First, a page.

"She had been thinking of using the little girl, Fanny, as a model a few years ago, and now she decides to paint the girl. In the 80s the girl would have been an excellent model with her slightly violet-looking pallor and her mealy complexion. Now Helena would have preferred her model a little differently, but when Fanny finally arrives, she feels her heart warm to her. This is just the little creature that she would like to paint, to get close to for a few fleeting moments. She thinks that it is only in a watercolour that she can capture the fragility of her being. She again paints in grey and brown, allows the paper to become the colour of her skin, only adding a thin, bluish grey shade and a little white on the nose and the upper lip, ochre in the flowing wisps of hair. Yet the painting still does not seem colourful enough so Helena takes a deep green pastel colour that she rubs into the background. This makes the painting more saturated, gives it more depth. She takes gouache and in one go paints the wide-brimmed hat in black. She adds a little blue to the dress, but it does not seem to work, and she has to ‘wash’ it away. Instead she draws a shimmering blue band from the shoulder down to the chest – something in this model requires this blue. The work takes months. She turns the canvas against the wall when she’s not working on it, turning it again and again to look at it with rested eyes, to see what the image still needs, adding something new, changing a detail, rubbing it somewhere, softly and carefully. But what impact such a minute retouching can have on the whole! All her work serves only this one goal: to reproduce a glimpse of what she has seen in this child’s soul. The inner life, vibrating beneath the surface."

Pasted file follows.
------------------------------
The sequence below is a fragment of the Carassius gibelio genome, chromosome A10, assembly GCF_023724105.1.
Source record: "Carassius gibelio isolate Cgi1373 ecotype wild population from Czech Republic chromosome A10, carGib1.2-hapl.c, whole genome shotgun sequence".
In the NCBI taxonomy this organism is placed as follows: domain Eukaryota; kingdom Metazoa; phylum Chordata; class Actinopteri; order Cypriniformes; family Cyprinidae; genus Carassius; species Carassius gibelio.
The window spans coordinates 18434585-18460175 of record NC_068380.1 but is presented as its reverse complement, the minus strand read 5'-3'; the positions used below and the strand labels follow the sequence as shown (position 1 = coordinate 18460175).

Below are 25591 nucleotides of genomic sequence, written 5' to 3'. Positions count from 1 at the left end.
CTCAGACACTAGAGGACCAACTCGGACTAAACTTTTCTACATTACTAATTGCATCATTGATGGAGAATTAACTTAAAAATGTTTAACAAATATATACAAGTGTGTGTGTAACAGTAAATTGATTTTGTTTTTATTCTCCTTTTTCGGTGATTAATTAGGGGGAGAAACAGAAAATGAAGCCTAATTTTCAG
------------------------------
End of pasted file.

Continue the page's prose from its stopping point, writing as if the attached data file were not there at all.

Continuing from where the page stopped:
According to Reuter she held on to the work for some time before finally deciding to sell it: "She kept the painting for a long while, then she sells it to Kahlroth. It hangs at his place for years before anyone notices it". Whether Schjerfbeck felt a sense of absence or loss when the watercolour had left her is hard to say. What is well known, however, is the fact that she often returned, sometimes much later on, to her most successful compositions. In 1943 Schjerfbeck executed two responses to this motif: "Flicka med blått band" (oil on canvas, 47 x 34 cm, Athela 939, full-page colour illustration, p. 334 in [ed] Leena Ahtola-Moorhouse, "Helene Schjerfbeck 150 år", exhibition catalogue, Statens konstmuseum Ateneum, Helsinki, 2012, French private collection) and "Flicka med blått band" (charcoal, watercolour and gouache on paper, 47 x 34 cm, Ahtela 940, Collection Gösta & Bertha Stenman; thereafter in Collection Lars Schmidt & Ingrid Bergman; Christie’s, London, "Nordic Art", 15th May 2008; private collection).